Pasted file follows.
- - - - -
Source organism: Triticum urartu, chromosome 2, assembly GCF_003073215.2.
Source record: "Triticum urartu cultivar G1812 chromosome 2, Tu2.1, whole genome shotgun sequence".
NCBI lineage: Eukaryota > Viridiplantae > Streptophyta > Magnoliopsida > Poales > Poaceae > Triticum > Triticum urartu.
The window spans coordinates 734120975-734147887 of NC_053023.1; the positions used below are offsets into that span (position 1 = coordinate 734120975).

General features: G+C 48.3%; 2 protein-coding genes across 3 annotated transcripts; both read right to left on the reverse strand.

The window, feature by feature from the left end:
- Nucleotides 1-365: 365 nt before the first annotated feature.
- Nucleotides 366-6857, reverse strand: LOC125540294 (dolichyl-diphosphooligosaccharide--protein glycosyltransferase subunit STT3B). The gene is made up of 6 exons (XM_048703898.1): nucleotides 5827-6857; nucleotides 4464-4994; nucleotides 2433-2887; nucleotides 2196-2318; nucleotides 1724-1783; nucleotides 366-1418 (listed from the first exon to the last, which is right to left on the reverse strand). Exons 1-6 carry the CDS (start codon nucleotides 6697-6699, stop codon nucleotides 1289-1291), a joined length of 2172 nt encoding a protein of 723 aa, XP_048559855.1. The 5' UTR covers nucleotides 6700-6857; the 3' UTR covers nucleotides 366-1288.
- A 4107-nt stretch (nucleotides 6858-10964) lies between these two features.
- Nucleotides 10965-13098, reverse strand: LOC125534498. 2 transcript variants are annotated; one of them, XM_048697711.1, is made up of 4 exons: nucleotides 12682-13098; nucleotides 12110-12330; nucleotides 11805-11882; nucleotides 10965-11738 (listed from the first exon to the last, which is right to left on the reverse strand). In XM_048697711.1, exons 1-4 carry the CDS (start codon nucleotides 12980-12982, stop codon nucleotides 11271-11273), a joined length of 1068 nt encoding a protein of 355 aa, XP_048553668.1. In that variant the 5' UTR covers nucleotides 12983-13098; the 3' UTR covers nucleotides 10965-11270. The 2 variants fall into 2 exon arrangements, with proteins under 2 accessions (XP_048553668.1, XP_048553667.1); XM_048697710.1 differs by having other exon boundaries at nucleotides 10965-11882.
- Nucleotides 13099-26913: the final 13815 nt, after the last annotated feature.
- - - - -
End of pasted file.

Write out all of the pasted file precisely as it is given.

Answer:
Source organism: Triticum urartu, chromosome 2, assembly GCF_003073215.2.
Source record: "Triticum urartu cultivar G1812 chromosome 2, Tu2.1, whole genome shotgun sequence".
NCBI lineage: Eukaryota > Viridiplantae > Streptophyta > Magnoliopsida > Poales > Poaceae > Triticum > Triticum urartu.
The window spans coordinates 734120975-734147887 of NC_053023.1; the positions used below are offsets into that span (position 1 = coordinate 734120975).

General features: G+C 48.3%; 2 protein-coding genes across 3 annotated transcripts; both read right to left on the reverse strand.

The window, feature by feature from the left end:
- Nucleotides 1-365: 365 nt before the first annotated feature.
- Nucleotides 366-6857, reverse strand: LOC125540294 (dolichyl-diphosphooligosaccharide--protein glycosyltransferase subunit STT3B). The gene is made up of 6 exons (XM_048703898.1): nucleotides 5827-6857; nucleotides 4464-4994; nucleotides 2433-2887; nucleotides 2196-2318; nucleotides 1724-1783; nucleotides 366-1418 (listed from the first exon to the last, which is right to left on the reverse strand). Exons 1-6 carry the CDS (start codon nucleotides 6697-6699, stop codon nucleotides 1289-1291), a joined length of 2172 nt encoding a protein of 723 aa, XP_048559855.1. The 5' UTR covers nucleotides 6700-6857; the 3' UTR covers nucleotides 366-1288.
- A 4107-nt stretch (nucleotides 6858-10964) lies between these two features.
- Nucleotides 10965-13098, reverse strand: LOC125534498. 2 transcript variants are annotated; one of them, XM_048697711.1, is made up of 4 exons: nucleotides 12682-13098; nucleotides 12110-12330; nucleotides 11805-11882; nucleotides 10965-11738 (listed from the first exon to the last, which is right to left on the reverse strand). In XM_048697711.1, exons 1-4 carry the CDS (start codon nucleotides 12980-12982, stop codon nucleotides 11271-11273), a joined length of 1068 nt encoding a protein of 355 aa, XP_048553668.1. In that variant the 5' UTR covers nucleotides 12983-13098; the 3' UTR covers nucleotides 10965-11270. The 2 variants fall into 2 exon arrangements, with proteins under 2 accessions (XP_048553668.1, XP_048553667.1); XM_048697710.1 differs by having other exon boundaries at nucleotides 10965-11882.
- Nucleotides 13099-26913: the final 13815 nt, after the last annotated feature.